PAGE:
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COVID-19 Related Bills Advance In First Committee Week

Restaurant staff serving food for customer in reopened restaurant in new normal style
Adobe Stock
Restaurant staff serving food for customer in reopened restaurant in new normal style

Florida lawmakers have divided the question of COVID-19 liability protections into several different proposals, and the first bills protecting against fraud and the other for businesses, recently rolled out. A third dealing with healthcare is expected soon. At issue is an effort to give business, and providers some comfort with operating in a pandemic, while balancing consumer rights.

House Bill 7 is the first legislative bill to get moving ahead of the March legislative session. It’s a priority for nearly every state leader, as it involves trying to curb frivolous COVID 19 lawsuits against businesses trying to operate in the middle of a pandemic. Rep. Lawrence McClure (R-Plant City) is the bill sponsor.

"This bill aims to reduce the threat of potential civil liability for COVID-19 related claims. House Bill 7 will protect business entities, educational institutions, religious institutions, and governmental entities acting in good faith.," said McClure.

If the legislation becomes law, a person filing a lawsuit against a business over COVID-19 would go through a pre-trial process where a judge would determine whether a plaintiff’s lawsuit meets certain requirements. Robert Shimberg chairs the COVID-19 Rapid Response Team at Hill, Ward, Henderson Law Firm located in Tampa. He explains those requirements.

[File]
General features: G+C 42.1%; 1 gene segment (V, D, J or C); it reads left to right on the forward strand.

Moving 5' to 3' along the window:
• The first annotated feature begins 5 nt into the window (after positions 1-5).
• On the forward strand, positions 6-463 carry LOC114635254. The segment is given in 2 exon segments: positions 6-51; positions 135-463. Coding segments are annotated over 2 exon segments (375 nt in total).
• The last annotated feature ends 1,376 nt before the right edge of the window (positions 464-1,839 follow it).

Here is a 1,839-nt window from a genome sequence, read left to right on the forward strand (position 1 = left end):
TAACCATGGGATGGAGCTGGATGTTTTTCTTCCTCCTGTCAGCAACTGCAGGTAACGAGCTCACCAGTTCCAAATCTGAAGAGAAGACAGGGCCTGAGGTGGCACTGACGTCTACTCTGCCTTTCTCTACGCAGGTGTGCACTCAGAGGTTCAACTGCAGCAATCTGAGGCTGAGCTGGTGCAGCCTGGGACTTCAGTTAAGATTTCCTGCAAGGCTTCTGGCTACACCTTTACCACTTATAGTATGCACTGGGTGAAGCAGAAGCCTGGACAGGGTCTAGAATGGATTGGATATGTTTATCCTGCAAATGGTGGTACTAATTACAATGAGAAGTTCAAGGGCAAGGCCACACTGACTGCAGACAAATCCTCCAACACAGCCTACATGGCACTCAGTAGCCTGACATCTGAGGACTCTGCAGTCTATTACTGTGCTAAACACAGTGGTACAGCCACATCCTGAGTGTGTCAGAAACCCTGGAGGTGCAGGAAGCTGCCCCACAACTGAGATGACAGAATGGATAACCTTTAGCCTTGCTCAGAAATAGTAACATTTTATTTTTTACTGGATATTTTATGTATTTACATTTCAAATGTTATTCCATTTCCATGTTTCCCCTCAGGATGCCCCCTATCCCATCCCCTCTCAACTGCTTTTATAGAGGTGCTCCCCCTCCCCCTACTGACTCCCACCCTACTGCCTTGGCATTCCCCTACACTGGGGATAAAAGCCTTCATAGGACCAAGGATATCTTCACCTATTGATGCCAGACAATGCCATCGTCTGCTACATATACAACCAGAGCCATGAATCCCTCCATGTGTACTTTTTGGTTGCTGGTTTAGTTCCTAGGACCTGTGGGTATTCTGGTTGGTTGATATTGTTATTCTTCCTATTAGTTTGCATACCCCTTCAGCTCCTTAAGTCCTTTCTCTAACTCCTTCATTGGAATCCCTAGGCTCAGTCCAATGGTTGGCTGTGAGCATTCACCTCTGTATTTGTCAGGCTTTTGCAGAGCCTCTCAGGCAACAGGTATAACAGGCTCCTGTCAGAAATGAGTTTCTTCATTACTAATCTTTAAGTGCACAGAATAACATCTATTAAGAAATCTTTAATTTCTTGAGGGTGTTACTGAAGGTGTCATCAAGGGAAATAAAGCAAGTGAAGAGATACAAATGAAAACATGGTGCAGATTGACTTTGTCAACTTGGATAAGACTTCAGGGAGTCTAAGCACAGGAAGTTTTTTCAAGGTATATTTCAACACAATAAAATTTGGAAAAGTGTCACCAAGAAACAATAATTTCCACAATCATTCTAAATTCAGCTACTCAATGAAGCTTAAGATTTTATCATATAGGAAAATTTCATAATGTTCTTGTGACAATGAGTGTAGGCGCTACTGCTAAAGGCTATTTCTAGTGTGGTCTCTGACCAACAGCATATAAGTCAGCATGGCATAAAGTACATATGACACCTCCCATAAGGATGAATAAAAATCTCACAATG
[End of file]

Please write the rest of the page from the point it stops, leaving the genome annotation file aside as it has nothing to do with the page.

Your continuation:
"Number 1 they have to plead the facts with particularity, with some specificity. And then the law says that they also must submit an affidavit by a doctor licensed in the state of Florida," said Shimberg. "And the affidavit has to have the doctor’s belief within what they call a reasonable degree of medical certainty that the damages that are claimed, the COVID-related damages or injury or death that the doctor’s belief is that it was a result of the defendants of let’s say the businesses acts or their omissions."

That affidavit language is causing debate. Opponents say it’s nearly impossible for someone to track down the specific location where they contracted COVID-19. And Curry Pajcic, Treasurer of the Florida Justice Association, and a trial lawyer says it’s also highly unlikely a doctor would be able to sign an affidavit like the one described.

"A physician cannot give an opinion that the bad restaurants, their actions caused someone to get covid. A doctor can’t give that," said Pajcic. "They can say the person has COVID or around about when they got it but they can’t say the actions caused it."

Rep. Ben Diamond (D-St. Petersburg) takes issue with bypassing juries and going straight to judges.